Above from left to right: My son Haruka and I, in Varanasi – in the early days. I am wearing the Ladak dress in raw silk. In the centre, Liddie Holt modelling the same dress. Finally, a more recent photo in Jaipur looking at veg dye swatches for future collections on my hotel balcony.
Clothes and fabrics are a form of expression and creativity. Textiles are an old, old language. Woven in homes and villages for thousands of years to signify expression and belonging as well as, obviously, for practical use.
I started my journey producing clothing more than fifteen years ago. At the time, I was living in Varanasi (India) a magical place of pilgrimage and prayer, also famous for hand woven silks and other incredible hand loom fabrics. I had made a friend, Kamu, a tailor who had inherited his father’s small shop in an alleyway called Bengali Tola that runs all the way behind the Ghats, parallel to the river Ganga. I started to explore designing and producing the clothes that I could see in my head and really wanted to wear, but could not find either in India or in the shops I knew back in England.
It turned out that other women, upon seeing the clothes I had made for myself, also wanted to wear the earthy, natural, well-tailored but feminine and minimalist, style of clothing that I was developing. So, Kamu and I embarked on making my first collection a reality. I sent it to my friend’s shop in Nottingham. The label I put on them was ‘Jasmine Fish,’ named after a goldfish I once had (don’t ask me why, I really don’t know!)
My vision has always been that the current clothes in the Haruka range fit together with the colours and shapes of those from previous and future years. But not as a totally fixed plan. I source a lot of my fabrics (not all) hunting and gathering in the fabric surplus market in Delhi. This is for a multitude of reasons. I love a good treasure hunt and I love the challenge. But also, I am using up fabrics that have already been created and discarded which means I am using what is already there. Re using and recycling. It also means I never know what I am going to find so it keeps me creating and it means the pieces that I make from these fabrics are all limited-edition pieces. They will not be made again. I design them to last.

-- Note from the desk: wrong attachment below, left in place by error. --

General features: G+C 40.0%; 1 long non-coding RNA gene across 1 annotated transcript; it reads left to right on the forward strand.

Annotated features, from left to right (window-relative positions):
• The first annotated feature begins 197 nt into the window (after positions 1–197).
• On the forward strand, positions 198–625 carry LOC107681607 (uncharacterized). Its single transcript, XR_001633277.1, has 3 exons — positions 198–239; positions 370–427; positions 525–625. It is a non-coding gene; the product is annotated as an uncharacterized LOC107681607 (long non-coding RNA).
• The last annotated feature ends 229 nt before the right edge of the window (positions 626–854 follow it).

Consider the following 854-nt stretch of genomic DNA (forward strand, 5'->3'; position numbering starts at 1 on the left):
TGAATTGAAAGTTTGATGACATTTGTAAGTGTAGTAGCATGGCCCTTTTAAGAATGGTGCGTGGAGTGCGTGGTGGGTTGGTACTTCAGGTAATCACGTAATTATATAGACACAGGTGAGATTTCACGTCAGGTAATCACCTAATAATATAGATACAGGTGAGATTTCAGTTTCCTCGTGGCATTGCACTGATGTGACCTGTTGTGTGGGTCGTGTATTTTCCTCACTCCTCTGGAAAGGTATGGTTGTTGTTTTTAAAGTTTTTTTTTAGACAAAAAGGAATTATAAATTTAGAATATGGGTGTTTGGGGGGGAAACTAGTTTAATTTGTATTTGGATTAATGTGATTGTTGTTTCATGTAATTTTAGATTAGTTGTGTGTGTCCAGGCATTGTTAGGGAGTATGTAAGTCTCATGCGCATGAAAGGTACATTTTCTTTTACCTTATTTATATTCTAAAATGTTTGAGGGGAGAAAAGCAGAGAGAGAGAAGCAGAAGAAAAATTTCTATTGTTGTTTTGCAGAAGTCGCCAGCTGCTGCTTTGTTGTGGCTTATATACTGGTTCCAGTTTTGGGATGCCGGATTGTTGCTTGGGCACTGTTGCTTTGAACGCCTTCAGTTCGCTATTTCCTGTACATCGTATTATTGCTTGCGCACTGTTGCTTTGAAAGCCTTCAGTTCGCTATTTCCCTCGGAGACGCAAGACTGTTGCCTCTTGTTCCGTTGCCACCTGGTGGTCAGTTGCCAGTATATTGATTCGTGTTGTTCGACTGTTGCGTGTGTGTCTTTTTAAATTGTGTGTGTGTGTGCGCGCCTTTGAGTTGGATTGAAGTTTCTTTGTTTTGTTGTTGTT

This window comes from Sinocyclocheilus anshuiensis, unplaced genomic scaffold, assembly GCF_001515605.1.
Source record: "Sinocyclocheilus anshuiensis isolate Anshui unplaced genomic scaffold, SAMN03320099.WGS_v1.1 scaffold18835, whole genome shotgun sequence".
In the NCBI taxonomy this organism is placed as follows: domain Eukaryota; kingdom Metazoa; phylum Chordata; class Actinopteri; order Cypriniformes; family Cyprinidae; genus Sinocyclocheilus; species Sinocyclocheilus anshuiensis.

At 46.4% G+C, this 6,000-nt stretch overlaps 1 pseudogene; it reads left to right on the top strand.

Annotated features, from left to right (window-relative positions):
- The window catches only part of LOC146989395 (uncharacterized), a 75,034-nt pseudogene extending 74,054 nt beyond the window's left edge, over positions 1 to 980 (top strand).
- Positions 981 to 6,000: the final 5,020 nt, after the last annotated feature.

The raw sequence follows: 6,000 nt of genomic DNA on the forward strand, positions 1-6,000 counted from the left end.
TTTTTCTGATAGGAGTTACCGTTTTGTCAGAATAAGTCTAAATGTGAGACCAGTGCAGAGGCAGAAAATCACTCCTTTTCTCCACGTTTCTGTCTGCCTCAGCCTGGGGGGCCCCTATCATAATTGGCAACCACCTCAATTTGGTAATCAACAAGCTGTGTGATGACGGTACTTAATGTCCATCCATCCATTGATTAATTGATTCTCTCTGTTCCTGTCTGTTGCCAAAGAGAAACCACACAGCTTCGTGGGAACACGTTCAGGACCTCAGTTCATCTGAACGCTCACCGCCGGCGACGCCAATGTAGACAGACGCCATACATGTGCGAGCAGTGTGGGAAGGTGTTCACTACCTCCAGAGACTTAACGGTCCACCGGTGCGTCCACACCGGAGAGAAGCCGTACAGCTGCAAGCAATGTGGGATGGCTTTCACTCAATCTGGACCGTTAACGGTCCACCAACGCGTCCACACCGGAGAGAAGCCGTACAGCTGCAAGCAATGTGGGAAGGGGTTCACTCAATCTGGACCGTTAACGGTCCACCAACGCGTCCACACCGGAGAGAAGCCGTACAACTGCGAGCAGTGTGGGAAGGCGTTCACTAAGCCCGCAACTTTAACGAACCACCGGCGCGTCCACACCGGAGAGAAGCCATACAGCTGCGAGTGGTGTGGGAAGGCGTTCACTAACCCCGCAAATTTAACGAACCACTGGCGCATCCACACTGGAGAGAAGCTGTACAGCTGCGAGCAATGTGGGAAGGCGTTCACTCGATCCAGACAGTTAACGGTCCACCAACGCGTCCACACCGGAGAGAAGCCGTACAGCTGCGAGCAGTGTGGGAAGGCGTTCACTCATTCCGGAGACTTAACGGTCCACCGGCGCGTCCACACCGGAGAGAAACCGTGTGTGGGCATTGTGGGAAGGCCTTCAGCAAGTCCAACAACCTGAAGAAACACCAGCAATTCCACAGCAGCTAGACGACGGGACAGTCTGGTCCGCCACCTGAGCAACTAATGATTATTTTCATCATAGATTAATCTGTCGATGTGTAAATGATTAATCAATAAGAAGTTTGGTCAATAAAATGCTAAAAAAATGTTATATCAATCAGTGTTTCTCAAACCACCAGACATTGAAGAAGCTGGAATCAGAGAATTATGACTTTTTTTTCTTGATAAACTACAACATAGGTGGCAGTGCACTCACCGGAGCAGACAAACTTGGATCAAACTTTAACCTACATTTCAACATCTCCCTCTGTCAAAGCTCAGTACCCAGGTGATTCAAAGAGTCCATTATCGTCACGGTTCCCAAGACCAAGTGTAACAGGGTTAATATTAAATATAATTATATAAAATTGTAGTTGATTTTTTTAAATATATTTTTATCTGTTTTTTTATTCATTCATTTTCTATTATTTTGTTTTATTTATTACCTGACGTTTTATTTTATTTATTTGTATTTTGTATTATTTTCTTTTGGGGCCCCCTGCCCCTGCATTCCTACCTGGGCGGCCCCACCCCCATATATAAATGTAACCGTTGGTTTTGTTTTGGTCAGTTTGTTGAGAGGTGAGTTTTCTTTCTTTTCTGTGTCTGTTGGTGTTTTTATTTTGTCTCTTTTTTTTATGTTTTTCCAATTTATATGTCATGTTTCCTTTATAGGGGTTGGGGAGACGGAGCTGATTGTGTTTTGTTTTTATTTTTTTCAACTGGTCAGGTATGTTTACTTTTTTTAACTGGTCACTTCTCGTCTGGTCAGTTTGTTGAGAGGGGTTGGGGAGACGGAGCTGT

Above from left to right: An Indian market scene, taken whilst hunting and gathering fabrics. In the centre, our new cotton knitted jersey, finally made it to the cutting table after being commissioned especially for Haruka. Lastly, Dot in the “My Bubble Dress”; one of the designs in our new transeasonal collection available now. https://haruka.co.uk/product-category/new-in/
Above from left to right: Ghanshayam, my friend and pattern cutter, working on the first sample of the Boho Dress, which is currently available in Hawthorn Red and Moss Green. https://haruka.co.uk/product/boho-maxi-dress-cotton-hawthorn-red/
In the centre, a shot of the factory where I make the Haruka bags. In this picture I am working with the pattern cutter there to lay the pattern on the fabric for each individual bag. Finally, Ambika modelling the final outcome, one of our classic Haruka bags in a Tribal design. The production of which…. is a whole other story!
To be honest, I rarely know what is ‘in fashion’ from season to season. Haruka takes inspiration from women’s bodies and women’s stories; tribal style and the hand feel and drape of the fabrics I find. They have their own story to reveal, just as the women who wear my clothes do. I want the clothes that I design to encourage and inspire women to express themselves.
Above from left to right: the Moss Green cotton jersey on the cutting table in the small family run factory I work with in Rajasthan. In the centre, Gabby wearing one of the designs from this fabric; the swirl top. And finally Dot wearing the Blue Butterfly Trouser with Dorje Waistcoat in Desert Nomad. This is made from one of the fabrics I sourced in the Delhi surplus markets. I have a small amount of this fabric left in India; and will make a few more pieces but after that, there will never be any more as I will never be able to get that exact fabric again. That’s one of the reasons my clothing is unique.
The soul of Haruka clothing is to Unfold Your Own Myth.
Thanks and Praises
LINKS TO THE NEW COLLECTION: